context you are in, it can start to shift even subtly towards more
of the culture where people are feeling safe, connected, trusting
that intention to why we want to do it. I've been seeing that we
need to have a vision of where we want to go. This vision of a world
that has those qualities and values to it. You were talking about
Fight, Flight, or Freeze, and that is usually seen as the response
to fear. I think these is an empathy response as well and that is
something that is not talked about.
I see that there are 4 responses to fear, they are
just as valid of a response to fear as the other response. That is
to have this capacity for empathy, in these fearful situations.
That is empathizing into your own feelings and those of the other
that may be stimulating the fear.
Fear and anger, yeah. What you are saying is interesting, that is
seeing empathy as a valid response to some kind of apparently
threatening situation or a psychologically
threatening situation. And my understanding of brain science, as
limited as it is, that those are really different parts of the
"What you are saying is interesting, that is seeing
empathy as a valid response to some kind of apparently threatening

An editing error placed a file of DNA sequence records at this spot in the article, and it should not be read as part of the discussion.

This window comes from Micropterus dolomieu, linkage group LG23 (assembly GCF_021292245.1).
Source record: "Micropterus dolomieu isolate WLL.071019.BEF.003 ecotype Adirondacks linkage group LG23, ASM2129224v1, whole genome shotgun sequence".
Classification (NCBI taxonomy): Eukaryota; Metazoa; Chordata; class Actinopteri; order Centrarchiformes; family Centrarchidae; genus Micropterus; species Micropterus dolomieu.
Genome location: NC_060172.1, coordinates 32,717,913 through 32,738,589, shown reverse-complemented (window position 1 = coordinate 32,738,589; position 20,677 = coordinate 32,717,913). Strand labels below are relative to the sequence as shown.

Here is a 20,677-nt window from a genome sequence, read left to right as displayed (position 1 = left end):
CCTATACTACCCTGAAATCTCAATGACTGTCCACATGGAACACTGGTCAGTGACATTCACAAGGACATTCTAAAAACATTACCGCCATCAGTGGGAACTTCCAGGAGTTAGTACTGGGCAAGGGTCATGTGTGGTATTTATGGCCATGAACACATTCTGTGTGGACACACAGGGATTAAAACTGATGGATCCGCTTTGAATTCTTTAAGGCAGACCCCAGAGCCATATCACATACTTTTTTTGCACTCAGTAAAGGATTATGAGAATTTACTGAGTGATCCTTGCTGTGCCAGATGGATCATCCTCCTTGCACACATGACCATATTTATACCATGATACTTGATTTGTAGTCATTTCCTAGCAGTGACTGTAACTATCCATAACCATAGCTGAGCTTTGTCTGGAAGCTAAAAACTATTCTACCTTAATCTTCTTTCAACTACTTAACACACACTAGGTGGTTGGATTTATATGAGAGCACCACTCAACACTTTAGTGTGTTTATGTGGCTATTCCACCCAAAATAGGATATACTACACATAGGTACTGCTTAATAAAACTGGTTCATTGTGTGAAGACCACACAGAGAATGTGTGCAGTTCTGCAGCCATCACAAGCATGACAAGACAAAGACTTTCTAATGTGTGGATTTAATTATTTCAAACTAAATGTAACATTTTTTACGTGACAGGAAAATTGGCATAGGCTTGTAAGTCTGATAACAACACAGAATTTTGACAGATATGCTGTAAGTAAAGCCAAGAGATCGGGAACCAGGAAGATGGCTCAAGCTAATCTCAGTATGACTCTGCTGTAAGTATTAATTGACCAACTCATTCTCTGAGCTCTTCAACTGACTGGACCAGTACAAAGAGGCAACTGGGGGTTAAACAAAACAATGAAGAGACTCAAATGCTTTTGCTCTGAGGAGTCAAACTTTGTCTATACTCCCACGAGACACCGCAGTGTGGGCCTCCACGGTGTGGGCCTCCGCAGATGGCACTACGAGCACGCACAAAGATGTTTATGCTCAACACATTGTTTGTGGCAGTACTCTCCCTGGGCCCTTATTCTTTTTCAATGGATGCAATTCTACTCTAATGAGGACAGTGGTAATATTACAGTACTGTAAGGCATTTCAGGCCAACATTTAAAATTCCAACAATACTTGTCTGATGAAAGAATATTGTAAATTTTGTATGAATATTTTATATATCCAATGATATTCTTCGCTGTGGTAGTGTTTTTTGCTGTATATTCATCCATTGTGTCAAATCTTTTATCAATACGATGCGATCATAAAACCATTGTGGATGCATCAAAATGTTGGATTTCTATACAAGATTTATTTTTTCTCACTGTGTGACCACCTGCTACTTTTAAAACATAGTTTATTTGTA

situation or a psychologically threatening situation. "
response is an older part of the brain that is more the reptilian or
instinctual and that empathic response is a different part of the
brain. It's called the mammalian, mammal brain and there are
pathways in the brain that are about attachment and bonding, and
friendship and nurturing, nurturence. We are wired for that but then
maybe if we have trauma, or various things that make it difficult to
aces that part of our human nature then we go more to the fear. I
like the way that you framed that thought. To see that as a response
it's just a different kind of response. I think the difficult thing,
or the thing you and I and others need to figure out is, on a large
enough scale. How people can be aware, that when you are in fear,
you have to deal with that fear somehow, because otherwise, you are
afraid and you are going to react.
have to transform that fear into something that feels safer, at
some level inside and then you can feel like I can apply empathy as
a valid response to this adversity, this challenge, this difficulty
you have. How to get there, that is a lot of my work, is how do you
make that shift out of being in a fear or anger mode and
actually get to a place where you heart softens and open and you
want to connect, because you feel like you have taken care of that
initial fight, flight, freeze inside and then you can to apply the
am hearing is that there can be this quality of fear that can come
up and the question is how do we relate to or deal with that fear.